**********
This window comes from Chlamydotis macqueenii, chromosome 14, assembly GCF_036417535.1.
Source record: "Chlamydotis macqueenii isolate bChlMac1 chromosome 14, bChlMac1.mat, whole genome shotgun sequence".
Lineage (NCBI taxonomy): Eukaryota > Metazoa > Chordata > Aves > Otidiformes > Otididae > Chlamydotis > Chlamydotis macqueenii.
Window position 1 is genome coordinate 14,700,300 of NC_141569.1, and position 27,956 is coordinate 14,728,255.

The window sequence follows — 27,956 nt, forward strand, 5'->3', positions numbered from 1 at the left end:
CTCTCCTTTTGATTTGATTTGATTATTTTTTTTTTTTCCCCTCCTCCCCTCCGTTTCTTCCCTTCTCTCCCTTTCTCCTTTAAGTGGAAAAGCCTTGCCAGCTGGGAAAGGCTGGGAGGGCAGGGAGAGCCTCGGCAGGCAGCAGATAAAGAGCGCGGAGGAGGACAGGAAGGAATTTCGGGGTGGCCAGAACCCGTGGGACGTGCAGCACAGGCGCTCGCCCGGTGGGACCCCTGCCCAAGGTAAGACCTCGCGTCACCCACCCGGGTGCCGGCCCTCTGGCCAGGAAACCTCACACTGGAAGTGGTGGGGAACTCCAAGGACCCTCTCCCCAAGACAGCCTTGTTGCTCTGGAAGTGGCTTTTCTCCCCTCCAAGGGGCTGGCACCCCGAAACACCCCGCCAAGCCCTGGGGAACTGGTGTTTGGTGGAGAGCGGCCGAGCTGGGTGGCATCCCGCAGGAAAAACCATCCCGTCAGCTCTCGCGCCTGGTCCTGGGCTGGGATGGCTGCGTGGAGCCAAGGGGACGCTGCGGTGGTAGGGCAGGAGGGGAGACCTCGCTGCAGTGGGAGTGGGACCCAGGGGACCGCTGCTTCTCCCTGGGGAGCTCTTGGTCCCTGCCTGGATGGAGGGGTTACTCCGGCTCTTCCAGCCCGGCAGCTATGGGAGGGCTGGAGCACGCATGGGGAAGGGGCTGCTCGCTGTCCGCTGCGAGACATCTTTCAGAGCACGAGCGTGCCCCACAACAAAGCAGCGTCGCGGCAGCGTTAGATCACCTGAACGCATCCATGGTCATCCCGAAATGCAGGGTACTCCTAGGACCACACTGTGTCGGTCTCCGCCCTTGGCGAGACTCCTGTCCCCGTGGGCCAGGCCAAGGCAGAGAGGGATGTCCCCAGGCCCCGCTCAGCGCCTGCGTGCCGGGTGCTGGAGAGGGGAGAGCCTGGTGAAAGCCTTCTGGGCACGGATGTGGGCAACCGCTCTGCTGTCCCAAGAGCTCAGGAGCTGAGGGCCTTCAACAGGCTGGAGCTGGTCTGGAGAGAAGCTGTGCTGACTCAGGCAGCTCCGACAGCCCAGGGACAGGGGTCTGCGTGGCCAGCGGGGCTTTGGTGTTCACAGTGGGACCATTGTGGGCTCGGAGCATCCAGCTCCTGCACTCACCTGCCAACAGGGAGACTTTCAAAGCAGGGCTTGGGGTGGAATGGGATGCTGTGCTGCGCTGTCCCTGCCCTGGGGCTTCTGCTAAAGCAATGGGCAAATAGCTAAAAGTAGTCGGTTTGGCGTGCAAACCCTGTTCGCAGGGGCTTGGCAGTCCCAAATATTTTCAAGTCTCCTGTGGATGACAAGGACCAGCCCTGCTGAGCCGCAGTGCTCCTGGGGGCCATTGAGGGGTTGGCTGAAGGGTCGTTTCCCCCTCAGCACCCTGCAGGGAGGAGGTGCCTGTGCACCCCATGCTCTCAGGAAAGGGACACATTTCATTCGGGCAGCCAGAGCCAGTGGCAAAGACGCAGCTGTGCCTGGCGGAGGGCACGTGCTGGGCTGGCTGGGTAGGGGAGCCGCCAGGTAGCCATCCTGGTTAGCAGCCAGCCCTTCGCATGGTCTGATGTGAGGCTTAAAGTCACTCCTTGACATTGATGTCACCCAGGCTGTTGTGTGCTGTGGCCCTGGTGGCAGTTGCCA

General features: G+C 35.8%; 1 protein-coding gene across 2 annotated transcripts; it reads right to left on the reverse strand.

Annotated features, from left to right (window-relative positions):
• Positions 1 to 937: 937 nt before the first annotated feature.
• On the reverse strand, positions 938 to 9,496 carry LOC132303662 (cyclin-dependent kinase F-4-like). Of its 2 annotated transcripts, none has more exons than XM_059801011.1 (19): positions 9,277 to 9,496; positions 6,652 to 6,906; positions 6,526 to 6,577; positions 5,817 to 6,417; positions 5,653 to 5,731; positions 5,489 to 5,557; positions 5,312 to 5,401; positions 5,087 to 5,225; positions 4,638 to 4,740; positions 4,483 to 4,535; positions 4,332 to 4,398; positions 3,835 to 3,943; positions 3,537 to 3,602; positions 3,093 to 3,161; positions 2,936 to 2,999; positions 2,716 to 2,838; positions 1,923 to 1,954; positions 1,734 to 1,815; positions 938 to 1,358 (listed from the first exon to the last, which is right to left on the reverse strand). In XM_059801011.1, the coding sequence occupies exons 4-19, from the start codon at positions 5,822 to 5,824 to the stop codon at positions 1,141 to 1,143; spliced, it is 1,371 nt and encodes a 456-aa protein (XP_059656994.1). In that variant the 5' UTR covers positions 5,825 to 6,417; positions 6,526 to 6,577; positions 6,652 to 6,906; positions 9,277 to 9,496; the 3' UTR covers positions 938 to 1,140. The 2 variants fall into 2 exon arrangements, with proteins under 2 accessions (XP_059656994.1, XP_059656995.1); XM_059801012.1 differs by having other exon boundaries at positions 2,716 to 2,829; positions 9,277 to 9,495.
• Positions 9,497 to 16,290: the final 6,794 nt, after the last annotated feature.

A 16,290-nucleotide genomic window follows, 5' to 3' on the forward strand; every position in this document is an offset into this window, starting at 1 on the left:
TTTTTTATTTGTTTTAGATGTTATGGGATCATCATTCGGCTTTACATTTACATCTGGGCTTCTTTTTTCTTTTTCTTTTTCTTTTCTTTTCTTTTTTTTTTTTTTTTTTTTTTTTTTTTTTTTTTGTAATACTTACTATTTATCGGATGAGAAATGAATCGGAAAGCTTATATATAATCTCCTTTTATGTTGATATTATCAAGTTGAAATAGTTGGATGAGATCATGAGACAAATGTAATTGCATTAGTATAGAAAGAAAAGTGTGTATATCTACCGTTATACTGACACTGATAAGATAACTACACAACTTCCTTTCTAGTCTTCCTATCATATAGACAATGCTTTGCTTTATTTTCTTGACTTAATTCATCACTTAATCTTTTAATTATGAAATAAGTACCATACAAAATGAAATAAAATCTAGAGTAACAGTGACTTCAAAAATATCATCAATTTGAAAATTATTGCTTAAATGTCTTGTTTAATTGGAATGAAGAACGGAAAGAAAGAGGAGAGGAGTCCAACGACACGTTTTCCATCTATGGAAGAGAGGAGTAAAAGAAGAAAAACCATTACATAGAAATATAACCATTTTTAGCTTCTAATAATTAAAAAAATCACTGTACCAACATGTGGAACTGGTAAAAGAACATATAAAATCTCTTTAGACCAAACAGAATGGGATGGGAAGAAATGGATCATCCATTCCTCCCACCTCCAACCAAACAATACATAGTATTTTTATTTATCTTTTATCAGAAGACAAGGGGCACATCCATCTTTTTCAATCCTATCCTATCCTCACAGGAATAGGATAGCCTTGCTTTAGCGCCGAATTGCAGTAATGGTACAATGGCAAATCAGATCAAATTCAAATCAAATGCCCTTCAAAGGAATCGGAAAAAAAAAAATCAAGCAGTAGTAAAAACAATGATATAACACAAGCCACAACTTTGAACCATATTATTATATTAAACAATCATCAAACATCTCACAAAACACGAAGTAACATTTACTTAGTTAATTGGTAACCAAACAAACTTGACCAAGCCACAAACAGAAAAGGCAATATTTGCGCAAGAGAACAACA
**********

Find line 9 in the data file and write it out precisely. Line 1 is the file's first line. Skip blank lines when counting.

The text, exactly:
• Positions 1 to 937: 937 nt before the first annotated feature.